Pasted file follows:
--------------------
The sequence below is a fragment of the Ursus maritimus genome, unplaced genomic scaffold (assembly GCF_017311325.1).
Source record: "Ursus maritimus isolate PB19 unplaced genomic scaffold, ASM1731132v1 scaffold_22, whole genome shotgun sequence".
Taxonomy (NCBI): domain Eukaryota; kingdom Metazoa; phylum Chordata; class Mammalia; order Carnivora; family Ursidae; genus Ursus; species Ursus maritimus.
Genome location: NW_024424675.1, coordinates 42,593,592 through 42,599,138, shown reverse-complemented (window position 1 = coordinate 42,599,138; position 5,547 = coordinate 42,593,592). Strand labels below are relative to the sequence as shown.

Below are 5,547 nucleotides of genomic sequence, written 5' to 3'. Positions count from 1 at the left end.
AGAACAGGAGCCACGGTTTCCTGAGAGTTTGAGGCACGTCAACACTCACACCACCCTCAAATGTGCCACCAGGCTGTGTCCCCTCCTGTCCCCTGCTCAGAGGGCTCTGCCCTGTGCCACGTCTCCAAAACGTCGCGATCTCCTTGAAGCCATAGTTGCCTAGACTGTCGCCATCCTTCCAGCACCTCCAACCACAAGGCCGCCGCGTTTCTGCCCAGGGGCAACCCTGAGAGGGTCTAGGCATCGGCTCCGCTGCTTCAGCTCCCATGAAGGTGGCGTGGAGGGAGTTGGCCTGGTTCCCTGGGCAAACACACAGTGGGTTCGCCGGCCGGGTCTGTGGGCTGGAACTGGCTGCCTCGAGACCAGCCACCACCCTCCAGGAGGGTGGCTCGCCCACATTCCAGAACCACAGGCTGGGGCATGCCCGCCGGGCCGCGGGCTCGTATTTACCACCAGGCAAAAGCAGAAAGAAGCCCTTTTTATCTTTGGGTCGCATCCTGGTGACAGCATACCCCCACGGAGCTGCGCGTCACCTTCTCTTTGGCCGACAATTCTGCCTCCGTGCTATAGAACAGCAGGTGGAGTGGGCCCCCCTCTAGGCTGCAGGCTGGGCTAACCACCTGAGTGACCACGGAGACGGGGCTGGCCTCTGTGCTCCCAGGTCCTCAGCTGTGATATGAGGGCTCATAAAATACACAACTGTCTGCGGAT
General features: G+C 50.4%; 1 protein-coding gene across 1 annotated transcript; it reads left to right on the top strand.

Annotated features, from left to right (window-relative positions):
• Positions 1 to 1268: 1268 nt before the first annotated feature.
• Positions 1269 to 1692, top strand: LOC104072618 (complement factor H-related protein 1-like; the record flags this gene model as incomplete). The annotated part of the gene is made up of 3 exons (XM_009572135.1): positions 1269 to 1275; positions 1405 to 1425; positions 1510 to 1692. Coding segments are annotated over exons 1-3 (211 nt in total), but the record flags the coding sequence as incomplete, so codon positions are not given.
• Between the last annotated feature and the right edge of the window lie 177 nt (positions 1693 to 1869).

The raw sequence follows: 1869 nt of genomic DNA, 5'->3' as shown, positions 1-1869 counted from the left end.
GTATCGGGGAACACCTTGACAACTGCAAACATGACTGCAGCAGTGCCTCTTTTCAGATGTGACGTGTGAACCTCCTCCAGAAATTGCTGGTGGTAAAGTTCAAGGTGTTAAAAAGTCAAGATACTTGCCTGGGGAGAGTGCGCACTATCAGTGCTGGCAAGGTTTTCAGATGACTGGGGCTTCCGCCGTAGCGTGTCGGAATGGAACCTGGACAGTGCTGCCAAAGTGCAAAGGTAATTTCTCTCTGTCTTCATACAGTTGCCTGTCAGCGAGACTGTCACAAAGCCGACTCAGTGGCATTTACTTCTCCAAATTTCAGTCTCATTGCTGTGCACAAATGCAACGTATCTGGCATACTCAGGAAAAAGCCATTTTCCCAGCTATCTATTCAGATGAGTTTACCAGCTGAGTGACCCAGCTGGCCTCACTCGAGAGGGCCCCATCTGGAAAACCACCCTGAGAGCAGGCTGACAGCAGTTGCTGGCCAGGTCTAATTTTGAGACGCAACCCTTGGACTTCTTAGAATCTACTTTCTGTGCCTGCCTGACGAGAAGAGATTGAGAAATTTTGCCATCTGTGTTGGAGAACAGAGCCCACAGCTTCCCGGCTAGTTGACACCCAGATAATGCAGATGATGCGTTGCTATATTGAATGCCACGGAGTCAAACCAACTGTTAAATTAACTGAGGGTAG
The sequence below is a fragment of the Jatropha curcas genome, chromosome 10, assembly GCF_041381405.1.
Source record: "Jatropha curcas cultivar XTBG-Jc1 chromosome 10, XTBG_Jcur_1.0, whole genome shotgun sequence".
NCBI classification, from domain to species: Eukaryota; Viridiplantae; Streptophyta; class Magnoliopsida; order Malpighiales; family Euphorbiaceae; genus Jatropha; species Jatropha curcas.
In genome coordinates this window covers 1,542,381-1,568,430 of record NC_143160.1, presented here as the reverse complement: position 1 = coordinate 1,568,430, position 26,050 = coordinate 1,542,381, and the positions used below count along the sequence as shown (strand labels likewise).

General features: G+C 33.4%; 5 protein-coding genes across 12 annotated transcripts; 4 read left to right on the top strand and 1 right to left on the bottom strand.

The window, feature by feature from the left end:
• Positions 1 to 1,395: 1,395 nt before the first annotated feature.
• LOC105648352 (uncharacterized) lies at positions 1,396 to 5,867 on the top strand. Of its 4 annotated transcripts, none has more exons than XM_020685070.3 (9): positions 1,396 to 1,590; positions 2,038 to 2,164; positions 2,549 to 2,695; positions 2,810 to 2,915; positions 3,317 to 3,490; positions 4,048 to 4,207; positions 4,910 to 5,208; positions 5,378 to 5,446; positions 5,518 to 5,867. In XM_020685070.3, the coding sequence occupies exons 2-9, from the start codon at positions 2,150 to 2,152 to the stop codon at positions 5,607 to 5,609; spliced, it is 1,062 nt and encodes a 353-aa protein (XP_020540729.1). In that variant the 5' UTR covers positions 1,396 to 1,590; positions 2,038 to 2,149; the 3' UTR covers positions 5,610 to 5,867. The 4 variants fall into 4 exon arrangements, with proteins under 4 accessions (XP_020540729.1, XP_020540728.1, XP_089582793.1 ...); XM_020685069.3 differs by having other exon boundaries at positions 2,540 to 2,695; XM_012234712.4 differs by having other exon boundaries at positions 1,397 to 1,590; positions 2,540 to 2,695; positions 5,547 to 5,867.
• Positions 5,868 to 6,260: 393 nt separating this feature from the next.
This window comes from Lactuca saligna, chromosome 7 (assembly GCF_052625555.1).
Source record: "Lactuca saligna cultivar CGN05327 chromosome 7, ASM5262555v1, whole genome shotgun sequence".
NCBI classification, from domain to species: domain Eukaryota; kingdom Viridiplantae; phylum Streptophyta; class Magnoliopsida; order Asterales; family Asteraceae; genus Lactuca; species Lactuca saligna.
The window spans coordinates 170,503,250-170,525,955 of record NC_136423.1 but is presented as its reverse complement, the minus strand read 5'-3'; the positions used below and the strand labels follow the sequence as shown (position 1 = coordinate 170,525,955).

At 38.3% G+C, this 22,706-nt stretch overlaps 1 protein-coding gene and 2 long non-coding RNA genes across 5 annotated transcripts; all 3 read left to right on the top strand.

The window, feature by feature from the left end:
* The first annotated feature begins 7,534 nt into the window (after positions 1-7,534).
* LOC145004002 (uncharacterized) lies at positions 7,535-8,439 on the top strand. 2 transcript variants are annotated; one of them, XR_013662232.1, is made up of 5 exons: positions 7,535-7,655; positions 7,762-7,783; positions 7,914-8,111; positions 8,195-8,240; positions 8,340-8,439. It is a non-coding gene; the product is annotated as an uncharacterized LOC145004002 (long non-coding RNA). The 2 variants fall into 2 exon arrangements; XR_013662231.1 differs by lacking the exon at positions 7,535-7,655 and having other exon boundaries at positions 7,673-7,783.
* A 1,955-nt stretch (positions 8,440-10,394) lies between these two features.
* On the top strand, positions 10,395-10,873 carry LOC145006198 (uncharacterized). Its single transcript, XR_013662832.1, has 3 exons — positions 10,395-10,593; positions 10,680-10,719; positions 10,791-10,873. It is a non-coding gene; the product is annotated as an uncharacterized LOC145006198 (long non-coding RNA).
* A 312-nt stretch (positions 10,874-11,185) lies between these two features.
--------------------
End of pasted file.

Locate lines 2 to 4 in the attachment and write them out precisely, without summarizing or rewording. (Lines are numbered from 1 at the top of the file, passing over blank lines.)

Source record: "Ursus maritimus isolate PB19 unplaced genomic scaffold, ASM1731132v1 scaffold_22, whole genome shotgun sequence".
Taxonomy (NCBI): domain Eukaryota; kingdom Metazoa; phylum Chordata; class Mammalia; order Carnivora; family Ursidae; genus Ursus; species Ursus maritimus.
Genome location: NW_024424675.1, coordinates 42,593,592 through 42,599,138, shown reverse-complemented (window position 1 = coordinate 42,599,138; position 5,547 = coordinate 42,593,592). Strand labels below are relative to the sequence as shown.